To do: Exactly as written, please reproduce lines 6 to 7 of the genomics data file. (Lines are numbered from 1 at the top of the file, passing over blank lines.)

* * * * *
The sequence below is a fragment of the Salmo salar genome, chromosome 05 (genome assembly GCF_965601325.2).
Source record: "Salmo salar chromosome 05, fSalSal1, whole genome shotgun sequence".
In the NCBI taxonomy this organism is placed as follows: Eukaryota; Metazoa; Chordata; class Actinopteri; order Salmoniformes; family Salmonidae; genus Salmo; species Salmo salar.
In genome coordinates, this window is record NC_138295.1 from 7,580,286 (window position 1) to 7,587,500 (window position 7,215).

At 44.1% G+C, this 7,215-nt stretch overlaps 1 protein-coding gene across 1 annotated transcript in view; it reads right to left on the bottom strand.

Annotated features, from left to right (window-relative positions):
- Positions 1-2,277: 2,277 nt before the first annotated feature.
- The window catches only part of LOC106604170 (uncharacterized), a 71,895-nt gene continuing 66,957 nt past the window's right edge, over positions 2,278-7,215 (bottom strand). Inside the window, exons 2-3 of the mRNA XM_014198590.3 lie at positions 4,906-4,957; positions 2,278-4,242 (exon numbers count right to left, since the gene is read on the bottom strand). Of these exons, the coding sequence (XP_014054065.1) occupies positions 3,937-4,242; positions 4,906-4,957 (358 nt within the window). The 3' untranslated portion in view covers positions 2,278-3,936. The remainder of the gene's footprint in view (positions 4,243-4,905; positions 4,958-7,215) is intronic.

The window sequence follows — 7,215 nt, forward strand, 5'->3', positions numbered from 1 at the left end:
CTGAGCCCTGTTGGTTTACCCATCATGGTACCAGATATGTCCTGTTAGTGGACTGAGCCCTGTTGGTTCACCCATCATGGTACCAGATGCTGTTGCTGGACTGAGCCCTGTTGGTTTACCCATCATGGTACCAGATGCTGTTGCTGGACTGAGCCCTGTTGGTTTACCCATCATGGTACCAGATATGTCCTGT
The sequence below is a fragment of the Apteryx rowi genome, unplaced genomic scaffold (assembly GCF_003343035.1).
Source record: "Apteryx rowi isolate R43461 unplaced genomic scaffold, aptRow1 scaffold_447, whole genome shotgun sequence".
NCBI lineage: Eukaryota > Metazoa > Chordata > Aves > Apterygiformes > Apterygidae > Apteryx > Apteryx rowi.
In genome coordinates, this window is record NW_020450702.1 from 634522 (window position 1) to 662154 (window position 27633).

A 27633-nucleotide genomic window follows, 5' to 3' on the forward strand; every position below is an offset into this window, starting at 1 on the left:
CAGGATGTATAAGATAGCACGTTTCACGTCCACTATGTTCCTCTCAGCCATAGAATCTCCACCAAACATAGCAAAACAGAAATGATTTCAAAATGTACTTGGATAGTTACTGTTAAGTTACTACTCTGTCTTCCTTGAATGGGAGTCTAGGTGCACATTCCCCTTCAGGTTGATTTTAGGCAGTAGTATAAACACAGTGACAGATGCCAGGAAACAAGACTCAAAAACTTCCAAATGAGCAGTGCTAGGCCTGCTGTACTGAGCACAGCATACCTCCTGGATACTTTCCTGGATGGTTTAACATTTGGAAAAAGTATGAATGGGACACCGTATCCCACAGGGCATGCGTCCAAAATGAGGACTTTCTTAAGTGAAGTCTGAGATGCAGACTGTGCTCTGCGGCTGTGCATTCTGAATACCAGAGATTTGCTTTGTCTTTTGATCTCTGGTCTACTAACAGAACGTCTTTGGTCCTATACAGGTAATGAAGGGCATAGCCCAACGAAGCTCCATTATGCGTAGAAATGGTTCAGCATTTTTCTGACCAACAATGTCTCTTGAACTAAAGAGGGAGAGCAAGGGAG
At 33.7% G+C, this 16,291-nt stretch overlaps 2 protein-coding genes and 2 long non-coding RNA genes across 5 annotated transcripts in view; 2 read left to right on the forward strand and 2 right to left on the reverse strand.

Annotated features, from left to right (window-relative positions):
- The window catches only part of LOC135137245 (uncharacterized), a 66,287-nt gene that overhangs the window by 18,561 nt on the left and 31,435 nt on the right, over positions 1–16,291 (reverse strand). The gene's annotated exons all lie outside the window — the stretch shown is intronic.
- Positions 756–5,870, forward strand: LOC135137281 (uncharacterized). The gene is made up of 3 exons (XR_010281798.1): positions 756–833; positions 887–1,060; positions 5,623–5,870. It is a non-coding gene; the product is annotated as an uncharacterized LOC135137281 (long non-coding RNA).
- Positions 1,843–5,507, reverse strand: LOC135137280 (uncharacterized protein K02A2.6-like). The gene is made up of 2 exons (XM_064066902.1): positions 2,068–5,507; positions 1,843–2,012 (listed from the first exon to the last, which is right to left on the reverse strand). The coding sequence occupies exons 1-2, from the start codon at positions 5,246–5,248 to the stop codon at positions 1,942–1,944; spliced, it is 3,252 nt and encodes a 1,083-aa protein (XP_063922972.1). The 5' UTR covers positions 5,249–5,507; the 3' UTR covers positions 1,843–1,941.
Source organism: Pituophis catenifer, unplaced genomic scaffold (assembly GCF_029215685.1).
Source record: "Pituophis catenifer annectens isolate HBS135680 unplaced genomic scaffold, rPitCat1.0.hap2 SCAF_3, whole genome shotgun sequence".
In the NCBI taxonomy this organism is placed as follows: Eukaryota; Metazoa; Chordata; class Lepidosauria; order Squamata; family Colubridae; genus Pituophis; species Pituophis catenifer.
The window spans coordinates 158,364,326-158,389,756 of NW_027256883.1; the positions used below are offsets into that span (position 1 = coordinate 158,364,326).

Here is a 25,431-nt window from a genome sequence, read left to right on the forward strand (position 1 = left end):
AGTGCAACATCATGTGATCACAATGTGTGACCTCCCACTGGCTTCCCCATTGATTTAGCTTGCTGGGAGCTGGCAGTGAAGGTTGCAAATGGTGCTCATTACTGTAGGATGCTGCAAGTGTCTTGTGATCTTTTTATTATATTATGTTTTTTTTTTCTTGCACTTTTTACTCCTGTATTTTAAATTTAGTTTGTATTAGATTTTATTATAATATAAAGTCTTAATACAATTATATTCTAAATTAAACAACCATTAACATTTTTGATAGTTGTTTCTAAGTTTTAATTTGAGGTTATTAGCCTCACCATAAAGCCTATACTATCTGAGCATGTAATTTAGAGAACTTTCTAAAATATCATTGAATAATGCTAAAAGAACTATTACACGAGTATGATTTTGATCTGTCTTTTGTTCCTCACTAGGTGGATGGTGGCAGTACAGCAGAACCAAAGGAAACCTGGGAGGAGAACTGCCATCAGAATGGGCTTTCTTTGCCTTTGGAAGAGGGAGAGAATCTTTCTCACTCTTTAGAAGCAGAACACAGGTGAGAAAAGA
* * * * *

Annotated features, from left to right (window-relative positions):
- Positions 1-2,277: 2,277 nt before the first annotated feature.